National Olympic Committee of Kenya (NOCK) treasurer Fridah Shiroya is poised to play state witness after all charges against her were dropped in a latest twist in the dispute between sporting and political authorities.
Shiroya had been among four senior NOCK officials accused of an array of charges relating to theft, neglect of duty and abuse of office during the Olympic Games in Rio de Janeiro last month.
All charges against Shiroya have now been dropped, however, meaning bail fees will be refunded and she will no longer have to report to police every week and stay away from her office.
In return, she is expected to appear as a witness to testify against her colleagues.
This is thought to specifically relates to alleged funds received in reimbursement from official Team Kenya kit manufacturer Nike since the National Olympic Committee began their engagement with them.
Kenyan Sports Minister Hassan Wario formally disbanded the NOCK last month for alleged mismanagement during Rio 2016.
Officials were accused of key accommodation and travel mishaps, including the "mishandling of accreditation", as well as kits which allegedly never reached athletes.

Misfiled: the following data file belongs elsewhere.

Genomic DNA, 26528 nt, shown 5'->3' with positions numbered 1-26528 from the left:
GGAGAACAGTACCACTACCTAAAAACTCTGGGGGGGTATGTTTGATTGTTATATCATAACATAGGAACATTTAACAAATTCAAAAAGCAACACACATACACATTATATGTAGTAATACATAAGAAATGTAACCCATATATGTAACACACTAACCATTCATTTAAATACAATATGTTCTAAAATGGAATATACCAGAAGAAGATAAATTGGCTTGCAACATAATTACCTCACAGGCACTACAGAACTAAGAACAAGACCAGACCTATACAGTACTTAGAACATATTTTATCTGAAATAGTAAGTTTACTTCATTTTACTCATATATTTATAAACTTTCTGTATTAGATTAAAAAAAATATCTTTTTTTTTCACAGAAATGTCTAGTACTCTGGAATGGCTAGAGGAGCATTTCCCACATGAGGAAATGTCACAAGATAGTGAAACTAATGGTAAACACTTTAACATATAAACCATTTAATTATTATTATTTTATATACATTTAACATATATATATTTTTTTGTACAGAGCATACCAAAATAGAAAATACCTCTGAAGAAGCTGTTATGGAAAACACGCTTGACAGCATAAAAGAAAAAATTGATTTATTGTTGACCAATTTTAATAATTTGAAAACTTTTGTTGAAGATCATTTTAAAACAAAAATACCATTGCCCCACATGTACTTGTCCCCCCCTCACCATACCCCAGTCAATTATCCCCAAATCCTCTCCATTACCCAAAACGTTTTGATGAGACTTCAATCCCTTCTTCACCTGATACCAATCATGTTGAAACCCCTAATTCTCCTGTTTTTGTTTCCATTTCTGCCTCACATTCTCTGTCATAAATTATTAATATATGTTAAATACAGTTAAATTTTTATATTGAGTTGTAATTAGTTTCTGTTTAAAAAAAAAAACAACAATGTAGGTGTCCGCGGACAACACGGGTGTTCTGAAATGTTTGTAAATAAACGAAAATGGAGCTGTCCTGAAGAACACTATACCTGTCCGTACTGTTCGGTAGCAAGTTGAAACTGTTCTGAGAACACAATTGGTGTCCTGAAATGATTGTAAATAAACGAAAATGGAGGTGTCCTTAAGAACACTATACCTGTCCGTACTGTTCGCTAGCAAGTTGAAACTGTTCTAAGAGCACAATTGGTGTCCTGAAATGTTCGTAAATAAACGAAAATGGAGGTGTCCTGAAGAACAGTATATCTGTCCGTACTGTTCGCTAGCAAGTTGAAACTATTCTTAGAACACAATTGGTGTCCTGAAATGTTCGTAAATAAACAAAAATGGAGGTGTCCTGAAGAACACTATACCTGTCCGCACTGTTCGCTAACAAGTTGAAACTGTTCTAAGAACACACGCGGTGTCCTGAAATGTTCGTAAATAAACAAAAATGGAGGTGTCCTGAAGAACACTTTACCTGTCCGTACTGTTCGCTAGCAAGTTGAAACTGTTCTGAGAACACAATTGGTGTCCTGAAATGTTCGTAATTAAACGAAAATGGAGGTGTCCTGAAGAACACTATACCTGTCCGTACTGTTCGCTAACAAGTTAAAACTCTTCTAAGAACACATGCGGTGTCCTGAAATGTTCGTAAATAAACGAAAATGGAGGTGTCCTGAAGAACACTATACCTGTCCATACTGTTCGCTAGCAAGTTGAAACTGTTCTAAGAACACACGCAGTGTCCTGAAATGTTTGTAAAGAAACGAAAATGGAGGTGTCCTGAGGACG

Other problems included a doping scandal in which a coach was expelled from the Olympics for impersonating an athlete, selection issues and tension between Athletics Kenya and NOCK.
"I’m happy to have been cleared because what come out clearly is that I do not own a shop that sells Nike uniforms," Shiroya told Citizen TV.
"It was a malicious allegation and I don’t think it was right because I don’t own a shop."
She is now expected to testify against NOCK first vice-chairman Pius Ochieng, secretary general Francis Kinyili Paul and Rio 2016 Chef de Mission Stephen Arap Soi.
A clear the air meeting was held recently in Lausanne between sporting and Government officials and the International Olympic Committee (IOC).
The IOC ordered the NOCK to immediately convene an Extraordinary General Assembly in order to "address and clarify" issues which arose during Rio 2016.
They must also "review and update the NOCK Constitution currently in force, as necessary, and submit the proposed amendments to the IOC for approval in accordance with the Olympic Charter" before agreeing on a process leading to fresh quadrennial elections.
NOCK chairman Kipchoge Keino, given a special Olympic Laurel award during the Opening Ceremony of Rio 2016, is the only senior official at the national body not to have been directly accused of wrongdoing.
The IOC had threatened the NOCK with suspension if the dispute is not resolved, but a decision on this is not expected to be made until the IOC Executive Board meeting in Lausanne in December.